Save any piece of paper you come across that might be a clue for financial stuff, including old tax returns. The Wrong Kind of Cheese has some good advice about talking to various people and places like insurance agents, HR from the former job, a union if he was in one. If he was a member of a professional organization or other organization like AARP, they often offer insurance. If he was the alumnus of a college that is another possibility. I get offers of various kinds of insurance fairly regularly through my old college. Check old tax returns, and if he had someone do his taxes for him, also talk to that person because they may know. Was he a veteran? My father had life insurance through the Department of Veteran's Affairs. He would also be entitled to burial in a Veteran's Cemetery.

Fortunately for me, my father operated on paper most of the time. Check book stubs, bank account statements, and credit card records all documented transactions that I needed to keep as clues for various things, including for deductions for his final tax income tax return (if you can't find the paper, they should be keeping stuff electronically now, so you or the lawyer will be able to get copies, once you/they have papers in hand giving you the right to do that legally). Also, various things, like renewals for insurance, showed up in Dad's mail, which I had directed to me, so that helped me figure some things out.

It's good you are getting an estate lawyer to help since there is no will. Keep in mind that some places won't talk to you all about financial stuff, or won't talk about specifics, until you/lawyer have papers to show that you are legally entitled to manage the estate.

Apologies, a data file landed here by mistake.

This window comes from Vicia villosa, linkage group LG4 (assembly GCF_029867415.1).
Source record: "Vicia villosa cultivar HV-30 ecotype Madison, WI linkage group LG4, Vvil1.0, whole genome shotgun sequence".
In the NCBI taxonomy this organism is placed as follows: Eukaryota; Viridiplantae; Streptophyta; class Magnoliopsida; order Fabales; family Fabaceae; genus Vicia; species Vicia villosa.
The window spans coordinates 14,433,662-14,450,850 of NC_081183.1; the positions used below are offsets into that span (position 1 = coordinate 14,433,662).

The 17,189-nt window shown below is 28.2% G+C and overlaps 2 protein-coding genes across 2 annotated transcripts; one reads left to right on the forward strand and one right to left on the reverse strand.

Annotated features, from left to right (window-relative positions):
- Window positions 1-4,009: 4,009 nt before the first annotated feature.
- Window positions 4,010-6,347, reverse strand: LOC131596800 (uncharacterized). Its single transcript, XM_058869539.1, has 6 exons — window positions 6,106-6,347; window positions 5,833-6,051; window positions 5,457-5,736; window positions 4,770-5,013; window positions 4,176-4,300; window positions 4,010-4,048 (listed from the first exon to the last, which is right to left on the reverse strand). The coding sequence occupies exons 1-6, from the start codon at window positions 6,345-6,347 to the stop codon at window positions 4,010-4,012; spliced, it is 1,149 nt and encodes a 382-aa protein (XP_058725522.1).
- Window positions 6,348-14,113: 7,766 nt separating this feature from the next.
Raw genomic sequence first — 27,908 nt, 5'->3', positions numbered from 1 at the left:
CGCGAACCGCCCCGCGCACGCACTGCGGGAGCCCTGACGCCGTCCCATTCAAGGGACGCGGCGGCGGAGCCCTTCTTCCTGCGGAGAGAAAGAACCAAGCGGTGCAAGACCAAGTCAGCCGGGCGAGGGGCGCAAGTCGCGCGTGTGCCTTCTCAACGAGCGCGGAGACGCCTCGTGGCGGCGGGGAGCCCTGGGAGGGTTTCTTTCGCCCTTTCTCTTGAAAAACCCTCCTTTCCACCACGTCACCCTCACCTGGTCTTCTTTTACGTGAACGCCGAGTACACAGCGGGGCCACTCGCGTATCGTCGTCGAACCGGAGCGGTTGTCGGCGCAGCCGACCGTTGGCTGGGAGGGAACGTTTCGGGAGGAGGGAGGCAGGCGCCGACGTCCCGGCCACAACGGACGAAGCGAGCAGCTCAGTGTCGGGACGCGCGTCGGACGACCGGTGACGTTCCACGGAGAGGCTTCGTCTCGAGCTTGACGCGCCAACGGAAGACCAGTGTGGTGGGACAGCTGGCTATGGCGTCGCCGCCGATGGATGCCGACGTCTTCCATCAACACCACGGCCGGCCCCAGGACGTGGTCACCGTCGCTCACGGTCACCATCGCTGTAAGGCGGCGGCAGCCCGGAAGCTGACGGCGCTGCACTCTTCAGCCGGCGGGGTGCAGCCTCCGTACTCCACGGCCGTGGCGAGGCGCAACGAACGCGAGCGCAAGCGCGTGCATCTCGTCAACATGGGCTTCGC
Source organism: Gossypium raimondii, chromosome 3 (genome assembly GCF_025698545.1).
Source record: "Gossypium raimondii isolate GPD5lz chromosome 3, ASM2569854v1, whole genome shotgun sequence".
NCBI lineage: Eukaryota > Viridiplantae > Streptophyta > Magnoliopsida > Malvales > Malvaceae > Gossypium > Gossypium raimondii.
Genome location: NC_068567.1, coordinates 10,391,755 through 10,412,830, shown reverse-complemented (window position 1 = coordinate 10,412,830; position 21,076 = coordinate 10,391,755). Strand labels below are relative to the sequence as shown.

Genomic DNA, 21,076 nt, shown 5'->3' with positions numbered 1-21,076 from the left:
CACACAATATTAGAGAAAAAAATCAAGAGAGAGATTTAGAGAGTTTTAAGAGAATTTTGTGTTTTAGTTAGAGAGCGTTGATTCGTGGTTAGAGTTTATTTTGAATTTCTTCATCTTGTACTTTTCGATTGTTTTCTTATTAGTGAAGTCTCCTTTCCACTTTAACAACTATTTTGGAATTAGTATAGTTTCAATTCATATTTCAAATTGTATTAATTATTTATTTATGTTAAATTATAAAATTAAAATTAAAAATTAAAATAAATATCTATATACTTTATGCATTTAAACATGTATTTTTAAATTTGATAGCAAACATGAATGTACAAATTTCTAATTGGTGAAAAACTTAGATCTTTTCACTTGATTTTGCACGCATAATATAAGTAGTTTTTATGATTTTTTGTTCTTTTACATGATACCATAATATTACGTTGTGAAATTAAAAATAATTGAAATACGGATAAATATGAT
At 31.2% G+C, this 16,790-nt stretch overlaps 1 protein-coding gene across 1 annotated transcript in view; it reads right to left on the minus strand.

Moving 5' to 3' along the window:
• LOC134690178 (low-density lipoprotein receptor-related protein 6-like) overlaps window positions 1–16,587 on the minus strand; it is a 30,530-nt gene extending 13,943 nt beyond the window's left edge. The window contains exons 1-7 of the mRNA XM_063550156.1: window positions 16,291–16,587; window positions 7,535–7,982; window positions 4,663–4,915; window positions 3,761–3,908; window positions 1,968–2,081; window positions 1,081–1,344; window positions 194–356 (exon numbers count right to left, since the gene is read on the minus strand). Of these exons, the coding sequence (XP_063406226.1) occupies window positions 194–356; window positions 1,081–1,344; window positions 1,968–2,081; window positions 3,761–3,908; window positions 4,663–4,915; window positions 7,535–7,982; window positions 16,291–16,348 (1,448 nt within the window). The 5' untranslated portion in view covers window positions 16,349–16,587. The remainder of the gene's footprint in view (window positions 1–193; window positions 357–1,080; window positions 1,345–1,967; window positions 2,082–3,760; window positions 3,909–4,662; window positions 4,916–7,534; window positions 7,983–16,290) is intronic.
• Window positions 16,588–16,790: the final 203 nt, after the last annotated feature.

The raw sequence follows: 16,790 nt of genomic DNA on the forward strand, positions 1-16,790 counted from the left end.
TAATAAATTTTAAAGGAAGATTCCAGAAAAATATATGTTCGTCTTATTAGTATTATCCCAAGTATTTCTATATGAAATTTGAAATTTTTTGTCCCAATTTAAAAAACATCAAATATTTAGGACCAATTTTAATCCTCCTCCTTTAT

Good advice to get multiple copies of the death certificate, and make sure you have his social security number and other details (I had to dredge up my grandmother/his mother's maiden name for some security thing or other ... she died years ago so it took me a minute). You have notified Social Security about his death I hope? If not you need to do that. I got a good scan of my father's death certificate (it's long, so I had to do some fiddling to get that) and certain other important papers. I found some places would accept the scans, or would accept a scan to get things started, while I then sent them the paper form in the mail. Some places also were willing to take a good notarized xerox of certain papers.

By and large, with a few notable exceptions, I found people very kind and helpful. In one case, I got a medical bill, and they offered (unsolicited) to forgive the remaining balance due that insurance would not pay, because my father had died (I just had to send a copy of his death certificate to them.) It never occurred to me that a business would do that!
posted by gudrun at 8:49 AM on March 5, 2015 [1 favorite]

Thanks all. I'm keeping any papers that I find, and am making an initial talk with the Estate Lawyer on Monday when she comes back from vacation.

The funeral home supposedly let Social Security know of the death, but I can call tomorrow as well. Luckily, he always made the boneheaded move of carrying around his Social Security card in his wallet; now that I have his wallet, I have his SSN.
posted by spinifex23 at 6:03 PM on March 5, 2015

I found the life insurance policy!!


By examining his credit union account monthly statement closely. There, it was being automatically deducted. So, I called the insurance company to inform them of the death. It turns out that I was not named as the sole beneficiary; his old roommate was. But, his roommate also died 7 years ago. Thus, the life insurance policy reverts back to my Dad's estate, if I understand this correctly. It's a small policy, but it'll pay for things like a cremation and his back bills.

And this is why I hired an Estate Lawyer. Thank you all!
posted by spinifex23 at 8:24 AM on March 10, 2015 [1 favorite]